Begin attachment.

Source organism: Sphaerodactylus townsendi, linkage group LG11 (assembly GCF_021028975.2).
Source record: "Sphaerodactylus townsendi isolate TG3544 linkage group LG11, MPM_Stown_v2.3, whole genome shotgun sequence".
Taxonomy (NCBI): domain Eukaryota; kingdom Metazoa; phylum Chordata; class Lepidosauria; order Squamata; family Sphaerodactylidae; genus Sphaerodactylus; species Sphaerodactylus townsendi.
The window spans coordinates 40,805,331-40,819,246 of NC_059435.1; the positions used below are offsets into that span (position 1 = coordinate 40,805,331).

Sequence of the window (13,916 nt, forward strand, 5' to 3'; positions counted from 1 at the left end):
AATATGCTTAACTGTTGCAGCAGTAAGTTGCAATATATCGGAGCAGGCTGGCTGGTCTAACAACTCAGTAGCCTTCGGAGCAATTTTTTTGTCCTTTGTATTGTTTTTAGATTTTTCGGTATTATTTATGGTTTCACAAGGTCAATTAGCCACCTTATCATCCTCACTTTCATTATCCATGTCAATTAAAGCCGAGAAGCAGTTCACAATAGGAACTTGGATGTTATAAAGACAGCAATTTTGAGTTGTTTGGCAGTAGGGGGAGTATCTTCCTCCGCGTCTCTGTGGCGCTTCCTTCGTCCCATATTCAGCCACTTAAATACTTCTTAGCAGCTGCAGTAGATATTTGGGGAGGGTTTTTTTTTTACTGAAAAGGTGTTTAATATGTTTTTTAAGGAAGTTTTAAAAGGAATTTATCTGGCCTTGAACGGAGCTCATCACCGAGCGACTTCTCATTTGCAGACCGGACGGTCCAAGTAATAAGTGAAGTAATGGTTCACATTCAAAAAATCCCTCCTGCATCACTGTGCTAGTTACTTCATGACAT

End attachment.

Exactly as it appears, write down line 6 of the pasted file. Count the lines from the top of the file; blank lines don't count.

AATATGCTTAACTGTTGCAGCAGTAAGTTGCAATATATCGGAGCAGGCTGGCTGGTCTAACAACTCAGTAGCCTTCGGAGCAATTTTTTTGTCCTTTGTATTGTTTTTAGATTTTTCGGTATTATTTATGGTTTCACAAGGTCAATTAGCCACCTTATCATCCTCACTTTCATTATCCATGTCAATTAAAGCCGAGAAGCAGTTCACAATAGGAACTTGGATGTTATAAAGACAGCAATTTTGAGTTGTTTGGCAGTAGGGGGAGTATCTTCCTCCGCGTCTCTGTGGCGCTTCCTTCGTCCCATATTCAGCCACTTAAATACTTCTTAGCAGCTGCAGTAGATATTTGGGGAGGGTTTTTTTTTTACTGAAAAGGTGTTTAATATGTTTTTTAAGGAAGTTTTAAAAGGAATTTATCTGGCCTTGAACGGAGCTCATCACCGAGCGACTTCTCATTTGCAGACCGGACGGTCCAAGTAATAAGTGAAGTAATGGTTCACATTCAAAAAATCCCTCCTGCATCACTGTGCTAGTTACTTCATGACAT